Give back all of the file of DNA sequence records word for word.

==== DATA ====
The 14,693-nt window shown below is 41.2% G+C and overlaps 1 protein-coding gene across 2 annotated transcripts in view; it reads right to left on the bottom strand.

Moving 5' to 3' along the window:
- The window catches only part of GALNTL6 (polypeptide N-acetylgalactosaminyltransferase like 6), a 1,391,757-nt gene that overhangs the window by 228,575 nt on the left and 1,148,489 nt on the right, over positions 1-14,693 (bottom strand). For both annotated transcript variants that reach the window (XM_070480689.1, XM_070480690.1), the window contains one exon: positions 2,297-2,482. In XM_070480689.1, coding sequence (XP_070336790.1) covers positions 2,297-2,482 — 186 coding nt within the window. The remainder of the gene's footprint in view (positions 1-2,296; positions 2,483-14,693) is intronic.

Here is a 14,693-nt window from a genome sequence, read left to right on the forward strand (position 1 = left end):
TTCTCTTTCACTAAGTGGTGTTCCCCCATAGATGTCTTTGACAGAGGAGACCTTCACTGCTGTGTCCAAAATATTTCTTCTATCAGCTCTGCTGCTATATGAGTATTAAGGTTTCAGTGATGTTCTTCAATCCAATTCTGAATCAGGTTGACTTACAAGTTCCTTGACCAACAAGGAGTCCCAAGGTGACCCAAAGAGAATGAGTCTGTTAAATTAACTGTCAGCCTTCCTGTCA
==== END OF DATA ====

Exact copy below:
The 14,693-nt window shown below is 41.2% G+C and overlaps 1 protein-coding gene across 2 annotated transcripts in view; it reads right to left on the bottom strand.

Moving 5' to 3' along the window:
- The window catches only part of GALNTL6 (polypeptide N-acetylgalactosaminyltransferase like 6), a 1,391,757-nt gene that overhangs the window by 228,575 nt on the left and 1,148,489 nt on the right, over positions 1-14,693 (bottom strand). For both annotated transcript variants that reach the window (XM_070480689.1, XM_070480690.1), the window contains one exon: positions 2,297-2,482. In XM_070480689.1, coding sequence (XP_070336790.1) covers positions 2,297-2,482 — 186 coding nt within the window. The remainder of the gene's footprint in view (positions 1-2,296; positions 2,483-14,693) is intronic.

Here is a 14,693-nt window from a genome sequence, read left to right on the forward strand (position 1 = left end):
TTCTCTTTCACTAAGTGGTGTTCCCCCATAGATGTCTTTGACAGAGGAGACCTTCACTGCTGTGTCCAAAATATTTCTTCTATCAGCTCTGCTGCTATATGAGTATTAAGGTTTCAGTGATGTTCTTCAATCCAATTCTGAATCAGGTTGACTTACAAGTTCCTTGACCAACAAGGAGTCCCAAGGTGACCCAAAGAGAATGAGTCTGTTAAATTAACTGTCAGCCTTCCTGTCA